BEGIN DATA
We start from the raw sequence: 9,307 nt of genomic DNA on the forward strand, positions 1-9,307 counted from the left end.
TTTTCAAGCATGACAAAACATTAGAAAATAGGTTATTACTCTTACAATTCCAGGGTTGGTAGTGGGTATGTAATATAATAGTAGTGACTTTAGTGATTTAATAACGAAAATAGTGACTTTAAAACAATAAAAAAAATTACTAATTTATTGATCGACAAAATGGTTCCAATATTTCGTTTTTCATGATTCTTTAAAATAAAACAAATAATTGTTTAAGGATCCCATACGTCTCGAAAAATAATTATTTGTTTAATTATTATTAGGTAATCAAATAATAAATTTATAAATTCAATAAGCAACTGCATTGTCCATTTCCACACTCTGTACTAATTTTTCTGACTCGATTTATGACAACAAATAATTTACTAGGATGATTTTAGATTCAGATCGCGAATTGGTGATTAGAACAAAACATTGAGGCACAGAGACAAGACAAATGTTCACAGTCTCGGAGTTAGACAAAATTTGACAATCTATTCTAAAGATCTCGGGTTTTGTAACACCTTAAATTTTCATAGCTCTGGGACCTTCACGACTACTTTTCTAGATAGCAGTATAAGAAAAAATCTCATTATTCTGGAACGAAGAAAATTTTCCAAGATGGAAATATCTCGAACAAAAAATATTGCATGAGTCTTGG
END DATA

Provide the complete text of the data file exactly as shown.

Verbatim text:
We start from the raw sequence: 9,307 nt of genomic DNA on the forward strand, positions 1-9,307 counted from the left end.
TTTTCAAGCATGACAAAACATTAGAAAATAGGTTATTACTCTTACAATTCCAGGGTTGGTAGTGGGTATGTAATATAATAGTAGTGACTTTAGTGATTTAATAACGAAAATAGTGACTTTAAAACAATAAAAAAAATTACTAATTTATTGATCGACAAAATGGTTCCAATATTTCGTTTTTCATGATTCTTTAAAATAAAACAAATAATTGTTTAAGGATCCCATACGTCTCGAAAAATAATTATTTGTTTAATTATTATTAGGTAATCAAATAATAAATTTATAAATTCAATAAGCAACTGCATTGTCCATTTCCACACTCTGTACTAATTTTTCTGACTCGATTTATGACAACAAATAATTTACTAGGATGATTTTAGATTCAGATCGCGAATTGGTGATTAGAACAAAACATTGAGGCACAGAGACAAGACAAATGTTCACAGTCTCGGAGTTAGACAAAATTTGACAATCTATTCTAAAGATCTCGGGTTTTGTAACACCTTAAATTTTCATAGCTCTGGGACCTTCACGACTACTTTTCTAGATAGCAGTATAAGAAAAAATCTCATTATTCTGGAACGAAGAAAATTTTCCAAGATGGAAATATCTCGAACAAAAAATATTGCATGAGTCTTGG